Now Jesus understood all of this, which is why he looked at his crucifiers and said, “Father, forgive them, for they know not what they do.” He understood that those other souls literally did not know what they were doing. That is, they had forgotten who they really were. And they had done so quite deliberately, in order that they might “play the villain” this time around. And, in the moment of their greatest villainy, they are depending upon you to remember Who They Really Are. In so doing, you heal them of their false thought about themselves, the thought that allowed them to act in this way in the first place, and thus, provide you with an opportunity to know and to experience Who You Choose to Be.

No one has ever come to you—no one—without a gift for you in his hands. This reality is described in heart-touching detail In CwG, Book 2, in which God said to me: “I have sent you nothing but angels.”

No, God does not “care” what we experience; not in the sense that She has any preference in the matter. God simply watches us experience our selves in a particular way, and invites us (and give us all the power) to choose again.

However, God is not saying, that “the purpose of life is to experience things.” God says in the book that the purpose of life is to create and to experience Who We Really Are, and that we are deciding and choosing that, every moment of every day with every thought, word and action.

God also advises us not to judge the experience of another, including very small children who seem to be suffering inordinately, or may have been born with a physical or mental challenge, or whatever. It is natural for us to feel sadness, to feel anger, to run through all sorts of emotions about these seeming injustices, even to become bitter, raising our fist to the heavens.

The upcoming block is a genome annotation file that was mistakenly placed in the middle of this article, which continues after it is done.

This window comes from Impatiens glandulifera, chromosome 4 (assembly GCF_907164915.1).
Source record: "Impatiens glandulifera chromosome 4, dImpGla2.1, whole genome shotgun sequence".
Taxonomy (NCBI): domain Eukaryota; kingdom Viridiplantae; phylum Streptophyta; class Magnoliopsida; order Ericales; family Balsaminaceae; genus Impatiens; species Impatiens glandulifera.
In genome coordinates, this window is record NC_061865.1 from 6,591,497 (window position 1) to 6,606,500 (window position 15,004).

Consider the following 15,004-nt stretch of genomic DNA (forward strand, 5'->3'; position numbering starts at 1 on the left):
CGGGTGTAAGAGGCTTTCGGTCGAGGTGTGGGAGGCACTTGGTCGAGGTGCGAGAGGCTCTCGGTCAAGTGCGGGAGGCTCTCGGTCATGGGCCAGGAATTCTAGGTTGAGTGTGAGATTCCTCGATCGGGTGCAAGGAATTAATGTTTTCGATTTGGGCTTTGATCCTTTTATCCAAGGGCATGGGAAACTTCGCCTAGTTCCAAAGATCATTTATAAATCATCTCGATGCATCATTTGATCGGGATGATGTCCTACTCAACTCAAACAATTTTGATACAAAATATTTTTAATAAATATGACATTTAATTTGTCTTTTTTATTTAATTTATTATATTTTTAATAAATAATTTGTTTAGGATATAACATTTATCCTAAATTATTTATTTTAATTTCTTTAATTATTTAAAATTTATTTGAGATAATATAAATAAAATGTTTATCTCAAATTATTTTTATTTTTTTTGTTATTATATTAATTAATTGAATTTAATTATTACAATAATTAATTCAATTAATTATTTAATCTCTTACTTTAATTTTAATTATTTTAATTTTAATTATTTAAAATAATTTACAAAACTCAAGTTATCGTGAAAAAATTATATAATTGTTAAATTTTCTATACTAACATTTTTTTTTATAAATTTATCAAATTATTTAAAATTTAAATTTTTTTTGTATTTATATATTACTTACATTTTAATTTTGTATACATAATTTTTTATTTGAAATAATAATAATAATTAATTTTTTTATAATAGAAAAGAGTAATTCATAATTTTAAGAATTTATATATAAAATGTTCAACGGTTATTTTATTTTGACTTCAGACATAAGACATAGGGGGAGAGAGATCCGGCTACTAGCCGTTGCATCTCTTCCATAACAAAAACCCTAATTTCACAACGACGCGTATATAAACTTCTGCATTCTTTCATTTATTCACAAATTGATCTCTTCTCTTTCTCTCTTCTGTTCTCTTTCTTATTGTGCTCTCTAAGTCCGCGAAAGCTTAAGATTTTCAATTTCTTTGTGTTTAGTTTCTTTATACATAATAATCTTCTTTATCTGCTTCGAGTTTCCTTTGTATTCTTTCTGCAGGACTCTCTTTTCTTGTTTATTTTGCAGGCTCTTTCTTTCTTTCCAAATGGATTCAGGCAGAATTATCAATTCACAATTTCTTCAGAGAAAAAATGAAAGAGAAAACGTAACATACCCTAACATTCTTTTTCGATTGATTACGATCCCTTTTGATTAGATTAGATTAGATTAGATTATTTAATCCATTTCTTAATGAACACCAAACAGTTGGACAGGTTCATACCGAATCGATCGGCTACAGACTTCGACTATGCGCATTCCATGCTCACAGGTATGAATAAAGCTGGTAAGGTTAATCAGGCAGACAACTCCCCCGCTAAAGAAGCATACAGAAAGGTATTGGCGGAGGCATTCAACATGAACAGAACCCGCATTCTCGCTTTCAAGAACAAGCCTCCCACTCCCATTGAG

Yet God says, “Judge not, for you do not know the journey upon which the soul of another has embarked.” God also says that in the moment of greatest darkness, “Raise not your voice in condemnation, but rather, be a light unto the darkness, and curse it not.”

With Love,

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Comments

nikos.v.3 10th July 2015 12:00 pm

With respect, I think that says it all

To begin with, God doesn’t “want us” to experience pain. God doesn’t “want” anything. God experiences GodSelf through us, and knows GodSelf anew in that way. God does not come from “wanting-ness,” but from Total “Havingness.”

N.

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Neale Donald Walsch

Neale Donald Walsch is a modern day spiritual messenger whose words continue to touch the world in profound ways. With an early interest in religion and a deeply felt connection to spirituality, Neale spent the majority of his life thriving professionally, yet searching for spiritual meaning before beginning his now famous conversation with God.